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Autophagy induced by bovine viral diarrhea virus infection counteracts apoptosis and innate immune activation

Zhou, Yulong, Ren, Yachao, Cong, Yanlong, Mu, Yu, Yin, Renfu, Ding, Zhuang
Archives of virology 2017 v.162 no.10 pp. 3103-3118
Western blotting, autophagy, interferon-alpha, cell viability, viruses, pathogenesis, chloroquine, pathogens, apoptosis, messenger RNA, confocal microscopy, monitoring, electron microscopy, cattle, polymerase chain reaction, proteolysis, chronic diseases, green fluorescent protein, kidney cells, flow cytometry, biotypes, Bovine viral diarrhea virus 1, titration, interferon-beta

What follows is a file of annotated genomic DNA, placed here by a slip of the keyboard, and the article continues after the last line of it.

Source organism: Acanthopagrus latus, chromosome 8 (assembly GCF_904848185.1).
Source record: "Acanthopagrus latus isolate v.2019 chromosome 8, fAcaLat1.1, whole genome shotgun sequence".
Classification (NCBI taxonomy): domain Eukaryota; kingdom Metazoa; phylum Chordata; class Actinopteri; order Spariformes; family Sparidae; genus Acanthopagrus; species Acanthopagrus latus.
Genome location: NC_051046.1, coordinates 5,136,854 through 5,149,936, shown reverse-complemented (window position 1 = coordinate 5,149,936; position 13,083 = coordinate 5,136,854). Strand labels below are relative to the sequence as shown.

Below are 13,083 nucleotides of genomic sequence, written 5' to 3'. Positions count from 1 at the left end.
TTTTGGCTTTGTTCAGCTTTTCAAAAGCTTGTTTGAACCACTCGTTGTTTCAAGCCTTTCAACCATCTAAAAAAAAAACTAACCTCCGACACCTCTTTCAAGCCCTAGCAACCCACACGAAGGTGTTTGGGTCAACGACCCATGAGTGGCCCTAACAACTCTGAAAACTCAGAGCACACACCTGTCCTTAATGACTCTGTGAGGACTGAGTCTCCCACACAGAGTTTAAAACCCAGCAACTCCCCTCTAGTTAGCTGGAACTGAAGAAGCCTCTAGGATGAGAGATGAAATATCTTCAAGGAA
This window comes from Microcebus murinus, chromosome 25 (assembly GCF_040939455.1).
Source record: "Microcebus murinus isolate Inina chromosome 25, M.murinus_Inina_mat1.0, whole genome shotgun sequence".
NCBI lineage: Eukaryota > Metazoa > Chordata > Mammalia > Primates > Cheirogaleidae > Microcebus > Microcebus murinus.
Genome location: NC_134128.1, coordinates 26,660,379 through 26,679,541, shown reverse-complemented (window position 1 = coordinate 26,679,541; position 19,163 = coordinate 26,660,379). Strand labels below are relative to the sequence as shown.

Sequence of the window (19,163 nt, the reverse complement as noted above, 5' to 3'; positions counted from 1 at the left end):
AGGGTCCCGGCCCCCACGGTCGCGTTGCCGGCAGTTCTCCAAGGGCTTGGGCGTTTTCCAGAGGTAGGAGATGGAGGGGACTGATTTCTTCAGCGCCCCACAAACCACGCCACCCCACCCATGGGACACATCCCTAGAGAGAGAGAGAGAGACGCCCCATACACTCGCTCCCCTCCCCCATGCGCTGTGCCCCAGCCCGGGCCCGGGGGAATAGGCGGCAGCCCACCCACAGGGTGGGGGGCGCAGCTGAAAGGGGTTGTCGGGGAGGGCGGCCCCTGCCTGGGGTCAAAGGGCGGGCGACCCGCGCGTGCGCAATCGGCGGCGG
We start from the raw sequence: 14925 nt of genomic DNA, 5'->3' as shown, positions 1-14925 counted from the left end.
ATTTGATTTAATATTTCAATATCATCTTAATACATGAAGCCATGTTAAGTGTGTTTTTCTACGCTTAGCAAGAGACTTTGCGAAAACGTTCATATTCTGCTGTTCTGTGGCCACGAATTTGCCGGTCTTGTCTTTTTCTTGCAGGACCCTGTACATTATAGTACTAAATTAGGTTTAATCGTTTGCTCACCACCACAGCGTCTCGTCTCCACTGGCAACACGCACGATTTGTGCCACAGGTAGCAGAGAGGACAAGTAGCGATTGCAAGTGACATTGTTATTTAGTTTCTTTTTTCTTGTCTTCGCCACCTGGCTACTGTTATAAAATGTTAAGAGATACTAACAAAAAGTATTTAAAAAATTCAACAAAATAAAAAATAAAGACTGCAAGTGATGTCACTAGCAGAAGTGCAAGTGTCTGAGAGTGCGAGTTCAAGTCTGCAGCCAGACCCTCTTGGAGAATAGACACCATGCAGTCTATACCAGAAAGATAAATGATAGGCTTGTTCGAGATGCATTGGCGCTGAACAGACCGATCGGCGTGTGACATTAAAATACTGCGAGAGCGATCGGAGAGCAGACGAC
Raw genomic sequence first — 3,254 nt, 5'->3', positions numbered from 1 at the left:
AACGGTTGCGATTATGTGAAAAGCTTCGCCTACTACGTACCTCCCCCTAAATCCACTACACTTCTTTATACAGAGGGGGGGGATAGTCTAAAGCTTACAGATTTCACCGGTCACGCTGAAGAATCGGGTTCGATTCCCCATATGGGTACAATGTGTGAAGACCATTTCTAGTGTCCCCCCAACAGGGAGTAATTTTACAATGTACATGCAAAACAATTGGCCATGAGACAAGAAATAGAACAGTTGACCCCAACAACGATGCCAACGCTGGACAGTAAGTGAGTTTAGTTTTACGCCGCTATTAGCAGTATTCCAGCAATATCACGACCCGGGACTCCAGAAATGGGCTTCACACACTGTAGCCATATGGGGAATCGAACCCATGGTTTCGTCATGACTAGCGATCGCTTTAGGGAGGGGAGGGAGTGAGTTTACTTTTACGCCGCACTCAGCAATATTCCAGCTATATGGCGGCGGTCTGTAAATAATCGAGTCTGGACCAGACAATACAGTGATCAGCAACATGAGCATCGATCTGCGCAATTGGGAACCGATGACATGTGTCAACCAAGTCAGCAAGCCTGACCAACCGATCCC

Bovine viral diarrhea virus (BVDV) is an important pathogen of cattle that plays a complex role in disease. There are two biotypes of BVDV: non-cytopathic (NCP) and cytopathic (CP). One strategy that has been used to treat or prevent virus-associated diseases is the modulation of autophagy, which is used by the innate immune system to defend against viral infection; however, at present, the interplay between autophagy and BVDV remains unclear. Madin-Darby bovine kidney cells stably expressing microtubule-associated protein 1 light chain 3B (LC3B) with green fluorescent protein (GFP) (GFP-LC3-MDBK cells) and autophagy-deficient MDBKs (shBCN1-MDBK cells) were constructed. Then MDBK, GFP-LC3-MDBK and shBCN1-MDBK cells were infected with CP or NCP BVDV strains. The LC3-II turnover rate was estimated by western blot, autophagosomes were visualized by confocal microscopy, and ultrastructural analysis was performed using electron microscopy. Autophagy flux was observed using chloroquine as an inhibitor of the autophagic process. The influence of autophagy on BVDV replication and release was investigated using virus titration, and its effect on cell viability was also studied. The effect of BVDV-induced autophagy on the survival of BVDV-infected host cell, cell apoptosis, and interferon (IFN) signalling was studied by flow cytometric analysis and quantitative RT-(q)PCR using shBCN1-MDBK cells. we found that infection with either CP or NCP BVDV strains induced steady-state autophagy in MDBK cells, as evident by the increased number of double- or single-membrane vesicles, the accumulation of GFP- microtubule-associated protein 1 light chain 3 (LC3) dots, and the conversion of LC3-I (cytosolic) to LC3-II (membrane-bound) forms. The complete autophagic process was verified by monitoring the LC3-II turnover ratio, lysosomal delivery, and proteolysis. In addition, we found that CP and NCP BVDV growth was inhibited in MDBK cells treated with high levels of an autophagy inducer or inhibitor, or in autophagy deficient-MDBK cells. Furthermore, our studies also suggested that CP and NCP BVDV infection in autophagy-knockdown MDBK cells increased apoptotic cell death and enhanced the expression of the mRNAs for IFN-α, Mx1, IFN-β, and OAS-1 as compared with control MDBK cells. Our study provides strong evidence that BVDV infection induces autophagy, which facilitates BVDV replication in MDBK cells and impairs the innate immune response. These findings might help to illustrate the pathogenesis of persistent infection caused by BVDV.